The underlying purpose of this remedial measure is stated in the Act:
The Legislature finds that issuance of proprietary real estate leases by cooperative corporations and other cooperative legal entities is becoming a popular practice in New Jersey which is usually accomplished by a ledger book transfer to the lessee of stock or another indicia of ownership of an interest in the cooperative corporation or other cooperative entity which owns the real estate and that there is no public record of the transaction. The Legislature further finds that this is a hybrid transaction which is not capable of classification entirely as realty or personalty but that the public perception of a cooperative unit is that it in some manner involves real estate; that members of the public seek protection in cooperative leasing transactions similar to those protections available in transactions for the purchase of real estate, namely, a public title record, title searches to guarantee security of title, freedom from
[235 NJSuper Page 200]
easements or rights in unknown third parties, unpaid liens, unsatisfied judgments, unpaid taxes, freedom from municipal violations, title insurance and the equivalent of a mortgage where a cooperative unit is the asset to be pledged as security for the purchase loan. The Legislature declares that enabling legislation in the form of a cooperative recording act is desirable because it would provide a title registration system for cooperative units and would provide additional revenue to county recording offices and to the State of New Jersey by applying the Realty Transfer Tax to proprietary leases issued by cooperatives and assignments thereof which are not presently covered by that tax. [ N.J.S.A. 46:8D-2.]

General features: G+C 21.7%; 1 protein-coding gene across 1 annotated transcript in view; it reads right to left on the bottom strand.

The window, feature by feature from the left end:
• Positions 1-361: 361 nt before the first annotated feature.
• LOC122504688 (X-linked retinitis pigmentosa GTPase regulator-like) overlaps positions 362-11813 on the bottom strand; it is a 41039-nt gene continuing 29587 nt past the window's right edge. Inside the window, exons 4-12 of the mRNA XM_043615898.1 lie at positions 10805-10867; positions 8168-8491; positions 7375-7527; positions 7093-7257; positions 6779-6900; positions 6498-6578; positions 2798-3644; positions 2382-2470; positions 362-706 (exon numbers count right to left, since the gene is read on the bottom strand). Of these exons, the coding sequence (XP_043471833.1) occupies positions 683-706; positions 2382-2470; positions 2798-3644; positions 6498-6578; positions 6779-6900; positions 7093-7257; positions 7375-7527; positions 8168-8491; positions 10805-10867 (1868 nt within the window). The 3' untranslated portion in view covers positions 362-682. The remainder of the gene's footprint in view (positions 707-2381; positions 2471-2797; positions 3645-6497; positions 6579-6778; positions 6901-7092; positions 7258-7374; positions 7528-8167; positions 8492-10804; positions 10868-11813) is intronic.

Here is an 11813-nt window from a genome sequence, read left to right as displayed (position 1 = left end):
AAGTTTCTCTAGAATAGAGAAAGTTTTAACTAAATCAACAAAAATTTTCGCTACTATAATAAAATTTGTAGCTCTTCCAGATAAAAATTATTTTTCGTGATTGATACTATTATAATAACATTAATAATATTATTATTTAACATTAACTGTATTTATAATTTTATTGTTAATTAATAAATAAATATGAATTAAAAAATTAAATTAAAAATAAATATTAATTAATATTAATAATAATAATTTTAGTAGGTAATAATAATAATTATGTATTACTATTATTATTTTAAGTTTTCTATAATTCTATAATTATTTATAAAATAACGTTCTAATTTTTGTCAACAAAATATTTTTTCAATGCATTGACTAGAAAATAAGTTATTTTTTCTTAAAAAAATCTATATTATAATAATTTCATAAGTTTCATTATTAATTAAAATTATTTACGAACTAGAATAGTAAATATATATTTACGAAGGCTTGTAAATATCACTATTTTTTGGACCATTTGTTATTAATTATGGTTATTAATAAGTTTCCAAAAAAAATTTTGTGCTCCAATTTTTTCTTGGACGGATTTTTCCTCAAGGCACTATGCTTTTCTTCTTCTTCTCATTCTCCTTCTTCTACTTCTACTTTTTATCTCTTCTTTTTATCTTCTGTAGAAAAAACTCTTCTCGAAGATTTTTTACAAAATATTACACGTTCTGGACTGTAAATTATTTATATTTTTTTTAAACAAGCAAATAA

The recording requirements of the Act are administered by the clerk of the county or counties in which the creation and transfers are recorded. N.J.S.A. 46:8D-5. The DCA, which is responsible for the registration of planned real estate developments, such as cooperatives, under The Planned Real Estate Development Full Disclosure Act, N.J.S.A. 45:22A-21 et seq., also has certain duties with regard to the Act's implementation. N.J.S.A. 46:8D-18(a).
Pursuant to the Act, the creation of a new plan of cooperative ownership requires the recording of a master declaration and a master register. N.J.S.A. 46:8D-5 to -7. The master declaration must include, among other things: a legal description of the land to be dedicated to cooperative ownership; a copy of the recorded deed which vests ownership in the person who signs the master declaration to create the cooperative; the bylaws governing the cooperative; a statement of existing financing which is a lien on the cooperative and the manner in which such lien will be discharged before and after closing on individual cooperative units; a schedule of each owner's percent of common elements which constitute part of such ownership shares and which reflects common expenses and surplus; a written description and scaled architectural plans of the cooperative; and such other provisions as may be desired, including reasonable and lawful restraints on transfer and use. N.J.S.A. 46:8D-6. The master register requires a list of the names and addresses of individual unit owners and/or occupants, as well as separate identification of each unit by letter, name, number or a combination thereof. N.J.S.A. 46:8D-7.